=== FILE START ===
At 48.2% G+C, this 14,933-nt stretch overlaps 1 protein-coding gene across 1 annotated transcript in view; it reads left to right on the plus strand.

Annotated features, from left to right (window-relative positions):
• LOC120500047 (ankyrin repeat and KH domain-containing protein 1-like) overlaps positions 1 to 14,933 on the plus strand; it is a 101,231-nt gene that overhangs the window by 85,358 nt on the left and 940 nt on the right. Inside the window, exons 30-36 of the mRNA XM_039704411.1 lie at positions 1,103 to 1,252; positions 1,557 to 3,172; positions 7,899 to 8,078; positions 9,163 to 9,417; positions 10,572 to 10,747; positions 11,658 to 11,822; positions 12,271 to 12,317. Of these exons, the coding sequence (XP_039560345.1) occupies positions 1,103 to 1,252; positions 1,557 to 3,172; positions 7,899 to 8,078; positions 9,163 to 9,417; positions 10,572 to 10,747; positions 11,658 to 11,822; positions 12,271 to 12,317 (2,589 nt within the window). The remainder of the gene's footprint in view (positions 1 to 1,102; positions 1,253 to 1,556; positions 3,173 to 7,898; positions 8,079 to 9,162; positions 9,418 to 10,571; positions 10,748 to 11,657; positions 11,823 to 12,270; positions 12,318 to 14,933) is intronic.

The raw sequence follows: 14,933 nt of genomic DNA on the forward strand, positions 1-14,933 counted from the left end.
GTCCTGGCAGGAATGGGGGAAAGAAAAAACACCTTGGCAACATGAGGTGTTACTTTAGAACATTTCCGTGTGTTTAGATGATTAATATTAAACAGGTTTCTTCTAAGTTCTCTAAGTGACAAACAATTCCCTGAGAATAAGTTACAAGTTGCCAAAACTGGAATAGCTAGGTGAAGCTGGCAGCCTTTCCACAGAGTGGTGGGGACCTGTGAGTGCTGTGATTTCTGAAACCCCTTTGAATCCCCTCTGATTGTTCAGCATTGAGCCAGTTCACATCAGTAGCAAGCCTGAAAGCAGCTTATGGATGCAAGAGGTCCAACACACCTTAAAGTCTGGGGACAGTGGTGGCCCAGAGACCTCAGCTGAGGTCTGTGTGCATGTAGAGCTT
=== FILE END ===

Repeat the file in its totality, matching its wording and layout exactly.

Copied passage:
At 48.2% G+C, this 14,933-nt stretch overlaps 1 protein-coding gene across 1 annotated transcript in view; it reads left to right on the plus strand.

Annotated features, from left to right (window-relative positions):
• LOC120500047 (ankyrin repeat and KH domain-containing protein 1-like) overlaps positions 1 to 14,933 on the plus strand; it is a 101,231-nt gene that overhangs the window by 85,358 nt on the left and 940 nt on the right. Inside the window, exons 30-36 of the mRNA XM_039704411.1 lie at positions 1,103 to 1,252; positions 1,557 to 3,172; positions 7,899 to 8,078; positions 9,163 to 9,417; positions 10,572 to 10,747; positions 11,658 to 11,822; positions 12,271 to 12,317. Of these exons, the coding sequence (XP_039560345.1) occupies positions 1,103 to 1,252; positions 1,557 to 3,172; positions 7,899 to 8,078; positions 9,163 to 9,417; positions 10,572 to 10,747; positions 11,658 to 11,822; positions 12,271 to 12,317 (2,589 nt within the window). The remainder of the gene's footprint in view (positions 1 to 1,102; positions 1,253 to 1,556; positions 3,173 to 7,898; positions 8,079 to 9,162; positions 9,418 to 10,571; positions 10,748 to 11,657; positions 11,823 to 12,270; positions 12,318 to 14,933) is intronic.

The raw sequence follows: 14,933 nt of genomic DNA on the forward strand, positions 1-14,933 counted from the left end.
GTCCTGGCAGGAATGGGGGAAAGAAAAAACACCTTGGCAACATGAGGTGTTACTTTAGAACATTTCCGTGTGTTTAGATGATTAATATTAAACAGGTTTCTTCTAAGTTCTCTAAGTGACAAACAATTCCCTGAGAATAAGTTACAAGTTGCCAAAACTGGAATAGCTAGGTGAAGCTGGCAGCCTTTCCACAGAGTGGTGGGGACCTGTGAGTGCTGTGATTTCTGAAACCCCTTTGAATCCCCTCTGATTGTTCAGCATTGAGCCAGTTCACATCAGTAGCAAGCCTGAAAGCAGCTTATGGATGCAAGAGGTCCAACACACCTTAAAGTCTGGGGACAGTGGTGGCCCAGAGACCTCAGCTGAGGTCTGTGTGCATGTAGAGCTT